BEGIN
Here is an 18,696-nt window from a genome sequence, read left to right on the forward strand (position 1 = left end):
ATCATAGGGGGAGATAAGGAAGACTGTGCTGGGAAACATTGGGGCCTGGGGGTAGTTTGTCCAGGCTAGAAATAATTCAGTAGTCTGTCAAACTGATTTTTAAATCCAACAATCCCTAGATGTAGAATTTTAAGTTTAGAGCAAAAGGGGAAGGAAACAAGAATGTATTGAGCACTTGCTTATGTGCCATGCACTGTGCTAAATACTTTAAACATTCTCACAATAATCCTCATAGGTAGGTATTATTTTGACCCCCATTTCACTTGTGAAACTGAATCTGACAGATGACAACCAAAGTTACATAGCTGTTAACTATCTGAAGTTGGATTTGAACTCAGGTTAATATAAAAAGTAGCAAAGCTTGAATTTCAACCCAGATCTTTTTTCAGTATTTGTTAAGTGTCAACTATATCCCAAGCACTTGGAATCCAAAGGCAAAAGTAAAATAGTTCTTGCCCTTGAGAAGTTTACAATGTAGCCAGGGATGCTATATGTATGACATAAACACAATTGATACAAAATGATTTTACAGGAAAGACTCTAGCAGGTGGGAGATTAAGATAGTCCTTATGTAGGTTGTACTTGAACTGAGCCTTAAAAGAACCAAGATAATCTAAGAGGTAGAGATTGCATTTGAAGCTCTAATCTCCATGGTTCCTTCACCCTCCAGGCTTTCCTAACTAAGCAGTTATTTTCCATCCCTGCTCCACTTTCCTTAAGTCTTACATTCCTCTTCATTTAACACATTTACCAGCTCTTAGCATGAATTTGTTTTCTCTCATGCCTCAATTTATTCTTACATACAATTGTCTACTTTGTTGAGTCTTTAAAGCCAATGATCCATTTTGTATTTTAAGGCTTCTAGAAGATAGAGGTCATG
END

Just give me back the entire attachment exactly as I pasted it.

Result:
Here is an 18,696-nt window from a genome sequence, read left to right on the forward strand (position 1 = left end):
ATCATAGGGGGAGATAAGGAAGACTGTGCTGGGAAACATTGGGGCCTGGGGGTAGTTTGTCCAGGCTAGAAATAATTCAGTAGTCTGTCAAACTGATTTTTAAATCCAACAATCCCTAGATGTAGAATTTTAAGTTTAGAGCAAAAGGGGAAGGAAACAAGAATGTATTGAGCACTTGCTTATGTGCCATGCACTGTGCTAAATACTTTAAACATTCTCACAATAATCCTCATAGGTAGGTATTATTTTGACCCCCATTTCACTTGTGAAACTGAATCTGACAGATGACAACCAAAGTTACATAGCTGTTAACTATCTGAAGTTGGATTTGAACTCAGGTTAATATAAAAAGTAGCAAAGCTTGAATTTCAACCCAGATCTTTTTTCAGTATTTGTTAAGTGTCAACTATATCCCAAGCACTTGGAATCCAAAGGCAAAAGTAAAATAGTTCTTGCCCTTGAGAAGTTTACAATGTAGCCAGGGATGCTATATGTATGACATAAACACAATTGATACAAAATGATTTTACAGGAAAGACTCTAGCAGGTGGGAGATTAAGATAGTCCTTATGTAGGTTGTACTTGAACTGAGCCTTAAAAGAACCAAGATAATCTAAGAGGTAGAGATTGCATTTGAAGCTCTAATCTCCATGGTTCCTTCACCCTCCAGGCTTTCCTAACTAAGCAGTTATTTTCCATCCCTGCTCCACTTTCCTTAAGTCTTACATTCCTCTTCATTTAACACATTTACCAGCTCTTAGCATGAATTTGTTTTCTCTCATGCCTCAATTTATTCTTACATACAATTGTCTACTTTGTTGAGTCTTTAAAGCCAATGATCCATTTTGTATTTTAAGGCTTCTAGAAGATAGAGGTCATG